The recently published Energy White Paper marks a new chapter for the oil and gas sector, in the context of energy transition. With £1.5 billion expected to be spent every year on decommissioning for the next ten years, the paper identifies this as an opportunity for diversification of both businesses and the energy mix in the drive towards net zero. As well as the re-purposing of offshore infrastructure for renewable or cross-sector projects, stakeholders might also be considering re-purposing technology for such projects.

Re-purposing infrastructure

In August 2020, the Department for Business, Energy and Industrial Strategy ("BEIS") published a report on carbon capture, utilisation and storage ("CCUS"), setting out how to identify appropriate oil and gas infrastructure for re-use. Significantly, not all offshore infrastructure will be suitable for re-use. Indeed, the viability of re-purposing (or semi re-purposing) infrastructure will depend on a variety of factors, including size and location of wells or pipelines, availability (considering the economic life of an asset), well integrity, seismicity, and potential for CO2 leakage. Therefore, asset and field specific assessments will need to be carried out to determine which infrastructure might be suitable.

Further technical guidance and business models on how CCUS projects are to be delivered practically, safely, and securely are expected by 2022, along with similar publications for hydrogen. Importantly, once more detailed information is available, stakeholders will be able to carry out economic assessments and determine if these types of new energy projects will be viable from a commercial perspective. These assessments will vary between organisations and require to be balanced depending on particular asset portfolios, corporate strategies and risk appetites.

Energy transition is now at the forefront of many corporate agendas with plans being drawn up for new energy projects by the likes of Shell, BP, Total, Chrysaor, and Equinor. Furthermore, infrastructure is already being re-purposed. Pale Blue Dot's flagship Acorn project has re-purposed the Goldeneye oil pipeline in the North Sea to transport industrial carbon offshore. Similarly, Neptune Energy and its partners are piloting an energy integration project in the Dutch North Sea involving the re-use of certain infrastructure for production of hydrogen from sea water. These ventures are also collaborating with technology companies and have plans to re-purpose tech for certain purposes (e.g. monitoring carbon levels), making operations as streamlined and efficient as possible.

Re-purposing tech

The first step in the re-purposing process is to determine who owns the technology. Is it owned by the operator company, or has it been licensed for use by a third party for a specific purpose? If the former, then there are unlikely to be any barriers to use, but it may be a different story if the technology is licensed and, in many cases, the technology may be partly owned by the operator and partly licensed which may add additional complexity to the analysis. Like infrastructure, an assessment should be made as to whether the technology is suitable for being re-purposed.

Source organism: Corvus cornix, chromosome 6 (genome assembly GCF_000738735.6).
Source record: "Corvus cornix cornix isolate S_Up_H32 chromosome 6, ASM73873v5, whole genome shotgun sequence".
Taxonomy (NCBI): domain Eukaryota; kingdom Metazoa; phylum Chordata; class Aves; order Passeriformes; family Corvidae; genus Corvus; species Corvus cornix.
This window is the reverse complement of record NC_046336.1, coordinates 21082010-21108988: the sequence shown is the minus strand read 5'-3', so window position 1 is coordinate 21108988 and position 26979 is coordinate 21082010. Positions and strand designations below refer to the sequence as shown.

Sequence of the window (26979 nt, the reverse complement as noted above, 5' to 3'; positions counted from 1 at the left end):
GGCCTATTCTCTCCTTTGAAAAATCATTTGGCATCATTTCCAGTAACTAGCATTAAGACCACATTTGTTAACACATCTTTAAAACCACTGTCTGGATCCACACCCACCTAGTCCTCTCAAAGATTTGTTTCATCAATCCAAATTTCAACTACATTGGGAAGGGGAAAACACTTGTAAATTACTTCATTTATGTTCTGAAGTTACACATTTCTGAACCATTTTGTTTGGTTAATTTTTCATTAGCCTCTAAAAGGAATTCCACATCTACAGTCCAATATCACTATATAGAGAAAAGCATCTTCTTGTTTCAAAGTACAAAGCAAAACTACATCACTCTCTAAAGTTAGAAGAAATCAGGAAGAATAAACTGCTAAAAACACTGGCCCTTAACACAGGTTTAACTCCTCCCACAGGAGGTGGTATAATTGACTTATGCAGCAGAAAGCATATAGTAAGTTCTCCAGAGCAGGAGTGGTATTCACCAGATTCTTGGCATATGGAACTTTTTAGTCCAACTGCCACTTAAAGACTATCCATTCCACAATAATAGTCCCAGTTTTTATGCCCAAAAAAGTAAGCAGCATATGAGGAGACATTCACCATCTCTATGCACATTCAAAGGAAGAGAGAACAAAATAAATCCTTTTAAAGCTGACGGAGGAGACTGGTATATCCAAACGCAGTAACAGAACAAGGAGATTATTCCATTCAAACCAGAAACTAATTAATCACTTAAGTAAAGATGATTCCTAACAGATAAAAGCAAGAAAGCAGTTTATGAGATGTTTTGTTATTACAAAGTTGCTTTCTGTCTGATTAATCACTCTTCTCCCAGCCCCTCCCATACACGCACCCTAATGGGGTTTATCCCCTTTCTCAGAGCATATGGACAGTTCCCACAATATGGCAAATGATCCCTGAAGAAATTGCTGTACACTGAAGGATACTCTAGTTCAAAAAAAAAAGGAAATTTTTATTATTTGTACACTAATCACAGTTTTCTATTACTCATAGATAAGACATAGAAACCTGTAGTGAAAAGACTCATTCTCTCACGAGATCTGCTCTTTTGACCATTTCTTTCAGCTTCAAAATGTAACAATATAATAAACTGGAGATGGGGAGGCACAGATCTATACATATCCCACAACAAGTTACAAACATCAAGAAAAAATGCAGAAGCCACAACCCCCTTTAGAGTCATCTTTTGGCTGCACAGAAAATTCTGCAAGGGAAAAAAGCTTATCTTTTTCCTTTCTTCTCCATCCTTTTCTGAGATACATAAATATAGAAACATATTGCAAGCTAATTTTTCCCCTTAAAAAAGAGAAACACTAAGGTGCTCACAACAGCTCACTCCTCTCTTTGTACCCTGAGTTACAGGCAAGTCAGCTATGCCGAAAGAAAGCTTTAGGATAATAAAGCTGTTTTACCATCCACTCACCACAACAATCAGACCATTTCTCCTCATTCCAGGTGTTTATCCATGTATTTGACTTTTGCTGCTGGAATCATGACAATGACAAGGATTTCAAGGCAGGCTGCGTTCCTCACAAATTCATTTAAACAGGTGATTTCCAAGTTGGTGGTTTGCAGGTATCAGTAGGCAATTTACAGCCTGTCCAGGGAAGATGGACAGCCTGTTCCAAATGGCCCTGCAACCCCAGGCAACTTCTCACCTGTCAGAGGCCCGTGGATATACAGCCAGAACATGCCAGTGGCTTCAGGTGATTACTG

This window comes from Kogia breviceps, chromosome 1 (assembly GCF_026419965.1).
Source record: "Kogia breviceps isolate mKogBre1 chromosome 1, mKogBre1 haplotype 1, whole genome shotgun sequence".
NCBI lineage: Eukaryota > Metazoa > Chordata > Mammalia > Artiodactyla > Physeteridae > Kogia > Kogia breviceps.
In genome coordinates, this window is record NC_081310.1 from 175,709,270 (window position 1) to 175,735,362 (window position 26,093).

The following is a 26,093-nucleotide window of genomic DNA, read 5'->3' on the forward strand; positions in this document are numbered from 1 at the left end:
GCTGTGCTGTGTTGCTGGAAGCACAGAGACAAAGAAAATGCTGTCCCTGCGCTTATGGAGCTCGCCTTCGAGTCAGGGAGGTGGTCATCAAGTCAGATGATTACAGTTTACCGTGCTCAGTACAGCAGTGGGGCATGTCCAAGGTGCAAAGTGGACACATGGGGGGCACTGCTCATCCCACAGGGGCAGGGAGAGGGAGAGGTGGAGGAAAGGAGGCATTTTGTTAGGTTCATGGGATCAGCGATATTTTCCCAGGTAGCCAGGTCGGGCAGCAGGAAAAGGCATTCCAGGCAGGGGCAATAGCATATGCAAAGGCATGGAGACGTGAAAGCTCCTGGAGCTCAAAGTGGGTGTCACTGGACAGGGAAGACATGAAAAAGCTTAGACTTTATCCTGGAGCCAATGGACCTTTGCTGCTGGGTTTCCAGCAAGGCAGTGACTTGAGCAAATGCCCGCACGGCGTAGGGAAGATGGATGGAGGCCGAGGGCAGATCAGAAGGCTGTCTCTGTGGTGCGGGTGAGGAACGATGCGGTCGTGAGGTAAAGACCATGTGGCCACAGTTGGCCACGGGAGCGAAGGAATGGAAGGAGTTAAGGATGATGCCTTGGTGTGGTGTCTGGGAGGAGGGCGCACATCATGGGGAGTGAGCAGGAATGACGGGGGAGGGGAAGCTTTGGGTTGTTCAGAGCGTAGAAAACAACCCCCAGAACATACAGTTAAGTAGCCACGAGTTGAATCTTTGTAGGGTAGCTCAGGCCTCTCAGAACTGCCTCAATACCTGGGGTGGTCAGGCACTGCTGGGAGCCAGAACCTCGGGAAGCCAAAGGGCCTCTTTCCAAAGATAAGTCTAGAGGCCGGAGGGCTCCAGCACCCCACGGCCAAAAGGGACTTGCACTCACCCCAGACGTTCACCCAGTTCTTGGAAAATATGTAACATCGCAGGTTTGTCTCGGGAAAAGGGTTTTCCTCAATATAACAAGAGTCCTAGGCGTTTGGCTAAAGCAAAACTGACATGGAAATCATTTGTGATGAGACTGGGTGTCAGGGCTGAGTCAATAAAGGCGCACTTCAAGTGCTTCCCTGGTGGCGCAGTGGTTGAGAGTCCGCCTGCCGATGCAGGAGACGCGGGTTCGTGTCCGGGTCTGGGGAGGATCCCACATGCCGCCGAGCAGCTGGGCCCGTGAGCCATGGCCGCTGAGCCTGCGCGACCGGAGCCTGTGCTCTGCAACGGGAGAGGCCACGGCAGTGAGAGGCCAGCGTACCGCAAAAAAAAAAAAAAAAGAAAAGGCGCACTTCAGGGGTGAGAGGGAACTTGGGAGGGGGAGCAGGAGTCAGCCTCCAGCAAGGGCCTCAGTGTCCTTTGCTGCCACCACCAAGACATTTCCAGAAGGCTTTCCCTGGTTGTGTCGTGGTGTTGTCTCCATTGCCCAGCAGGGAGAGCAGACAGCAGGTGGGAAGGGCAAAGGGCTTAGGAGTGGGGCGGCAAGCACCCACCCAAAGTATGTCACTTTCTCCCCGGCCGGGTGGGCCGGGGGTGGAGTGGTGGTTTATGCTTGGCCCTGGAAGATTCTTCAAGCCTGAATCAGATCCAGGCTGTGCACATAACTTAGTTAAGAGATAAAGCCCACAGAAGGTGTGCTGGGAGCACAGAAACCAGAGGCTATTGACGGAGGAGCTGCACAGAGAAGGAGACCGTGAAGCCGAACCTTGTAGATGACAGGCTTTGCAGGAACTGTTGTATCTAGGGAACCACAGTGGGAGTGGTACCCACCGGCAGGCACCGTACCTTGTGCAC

Technology and software licences may include restrictions on use for a particular purpose or 'field' – for example, monitoring levels of crude oil. Where that tech is then used to monitor carbon levels, the purpose requirement may still be met given oil contains carbon. However, when re-purposing to monitor hydrogen, for example, a contract amendment or new arrangement may need to be negotiated with the third-party provider (assuming it is willing to be co-operative). The key takeaway here is that the licences need to be checked and if the scope of the licence is not wide enough then all options need to be considered and that may involve seeking to renegotiate the licence for the existing technology or acquiring new technology to replace it.

If a particular technology cannot be re-purposed, but the infrastructure can, the clear benefits in re-using the already existing assets may justify an investment in new technology to enable it. Investment was previously a competitive necessity for many companies, but it is now seen as the main driver in achieving net zero.

In conjunction with technology investment, collaboration is key. The success of re-purposing projects will require input from various industry players, technology companies and academic or research institutions and, while such new technologies may be afforded protection through intellectual property rights such as patents, copyright or design rights, organisations should consider the benefits of sharing their know-how with industry counterparts. OGTC's Tech X programme provides a platform for tech start-ups to collaborate with both service sector and operator companies. Clear and concise collaboration agreements setting out each party's obligations and who will own the outputs (e.g. inventions, know-how etc) are key to success in this area.


Re-purposing oil and gas infrastructure and the use of technology (whether new or re-purposed) are areas which have potential to make a significant contribution to business innovation and sustainability, as well as the energy transition. In light of the white paper and new OGA strategy, operator and service sector companies alike should be assessing their business plans and identifying the opportunities they wish to pursue in the short term, through the transition, and longer term. Shell and BP have both recently renewed their commitment to the UKCS in terms of oil and gas and renewable projects, underlining the continued attractiveness of the basin and the opportunities there for the taking.